Memorial Day is the most solemn of our national holidays. The solemn tribute began in 1866 when three women from Columbus, Mississippi, decorated the graves of Confederate soldiers there and at the same time laid flowers on the graves of the Union soldiers buried in the cemetery. At the insistence of his wife, General John Logan, then Army Chief of Staff, issued an official order shortly thereafter proclaiming Memorial Day an annual day of remembrance for our nation’s war dead.
From the days of the Revolution, through the struggles of 1812, the Mexican War, the Civil War, the Spanish-American War, World Wars I and II, the Korean War, Vietnam, the first Gulf War and the present War on Terror, the strength of our nation is in the spirit of its men and women who fought and died for a nation determined to know its ancient liberty. 4,435 combat deaths in the Revolutionary War, 2,260 in the War of 1812, 1,733 in the Mexican War, 140,415 on the Union side in the Civil War, 74.524 on the Confederate, 385 in the Spanish-American War, 53,513 in World War I, 292,131 in World War II, 33,667 in the Korea War, 47,393 in the Vietnam War and 148 in the Persian Gulf War. Over 4,477 have died as a direct result of hostile action in Iraq, with 2,227 more in Afghanistan. The loss of life to American military men and women in all of our nation’s wars exceeds 1,340,000.
On the first few days after D-Day in June 1944, 6,603 Americans died in combat; 4,000 alone on the first day. Iwo Jima, lying midway between Guam and Japan, is less than five miles long. On that island, a detachment of Japanese troops were ordered to dig in the mountain fortress and to die to the last man. The assault on the island was the fiercest landing fight the world has ever seen. The Japanese kept up an incessant rain of death upon the attacking American troops on the beaches. Navy and Marine casualties exceeded 22,000; the Japanese counted more than 20,000 dead.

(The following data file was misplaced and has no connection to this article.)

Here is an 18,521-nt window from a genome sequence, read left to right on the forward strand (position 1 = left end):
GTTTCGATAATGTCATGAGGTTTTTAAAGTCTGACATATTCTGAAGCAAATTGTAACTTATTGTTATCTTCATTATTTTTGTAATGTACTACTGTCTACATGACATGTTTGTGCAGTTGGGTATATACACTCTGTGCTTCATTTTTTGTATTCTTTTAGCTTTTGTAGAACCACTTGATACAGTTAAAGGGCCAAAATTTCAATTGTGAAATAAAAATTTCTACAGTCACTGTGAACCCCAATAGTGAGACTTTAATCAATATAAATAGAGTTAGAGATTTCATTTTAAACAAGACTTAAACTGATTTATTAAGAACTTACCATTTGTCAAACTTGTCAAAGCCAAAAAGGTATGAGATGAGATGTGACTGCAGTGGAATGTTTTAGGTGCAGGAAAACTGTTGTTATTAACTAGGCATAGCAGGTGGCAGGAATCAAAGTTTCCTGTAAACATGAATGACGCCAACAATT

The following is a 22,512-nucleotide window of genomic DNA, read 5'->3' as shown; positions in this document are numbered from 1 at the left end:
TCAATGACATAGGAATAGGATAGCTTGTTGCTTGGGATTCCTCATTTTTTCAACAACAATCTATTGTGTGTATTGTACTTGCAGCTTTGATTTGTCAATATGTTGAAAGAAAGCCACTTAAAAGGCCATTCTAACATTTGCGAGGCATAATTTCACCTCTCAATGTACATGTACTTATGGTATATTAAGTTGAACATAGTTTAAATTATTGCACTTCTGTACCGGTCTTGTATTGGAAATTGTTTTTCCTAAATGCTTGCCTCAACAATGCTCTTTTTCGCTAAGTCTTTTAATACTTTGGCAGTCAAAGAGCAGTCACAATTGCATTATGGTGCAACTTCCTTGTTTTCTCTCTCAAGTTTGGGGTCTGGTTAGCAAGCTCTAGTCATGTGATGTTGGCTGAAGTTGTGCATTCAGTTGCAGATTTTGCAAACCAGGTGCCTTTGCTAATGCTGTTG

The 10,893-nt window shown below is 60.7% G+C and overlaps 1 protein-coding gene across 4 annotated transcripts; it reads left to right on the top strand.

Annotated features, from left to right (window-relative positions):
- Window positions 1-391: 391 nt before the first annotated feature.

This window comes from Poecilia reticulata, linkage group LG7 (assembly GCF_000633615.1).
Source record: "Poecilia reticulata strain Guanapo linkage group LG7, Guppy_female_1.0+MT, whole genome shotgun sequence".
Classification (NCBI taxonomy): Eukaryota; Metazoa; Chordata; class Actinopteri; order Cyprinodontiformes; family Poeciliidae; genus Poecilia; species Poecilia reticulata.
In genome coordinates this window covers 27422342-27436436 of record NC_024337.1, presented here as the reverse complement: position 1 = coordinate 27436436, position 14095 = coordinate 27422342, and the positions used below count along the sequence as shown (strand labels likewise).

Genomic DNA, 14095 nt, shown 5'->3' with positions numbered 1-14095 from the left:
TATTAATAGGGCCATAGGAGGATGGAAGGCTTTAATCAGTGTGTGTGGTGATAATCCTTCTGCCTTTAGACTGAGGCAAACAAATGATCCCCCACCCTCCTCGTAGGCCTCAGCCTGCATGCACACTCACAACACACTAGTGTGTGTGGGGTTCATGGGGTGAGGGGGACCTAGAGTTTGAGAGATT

On the sacred soil of Gettysburg, the battlefield was a sea of carnage. In three days of fighting, Confederate losses were 3,900 killed, and 24,000 wounded and missing; Union losses were 3,100 killed, and 20,000 wounded or missing. Those soldiers listed as missing simply vanished, ground up in battle disappearing into the soil. In November 1863, several months after the battle of Gettysburg, its military cemetery was dedicated. There are 120 national military cemeteries in our nation. From Arlington on the Potomac to the Golden Gate , from St. Augustine in Florida to Sitka, Alaska, as well as on many other burial grounds elsewhere around the world. The war cemeteries in Normandy hold the remains of 9,386 American soldiers. On hallowed soil, as in the hearts of the American people, the memory of these gallant men and women, who made the supreme sacrifice, is enshrined forever. In a letter written by President Lincoln to Mrs. Bixby, who lost five sons in the Civil War, the President wrote: “May our Heavenly Father assuage the anguish of your bereavement and leave you only the cherished memory of the loved and lost and the solemn pride that must be yours to have laid so costly a sacrifice upon the altar of freedom.”
On this Memorial Day we must not mourn that these men and women died, but rather, we thank God that such as they lived.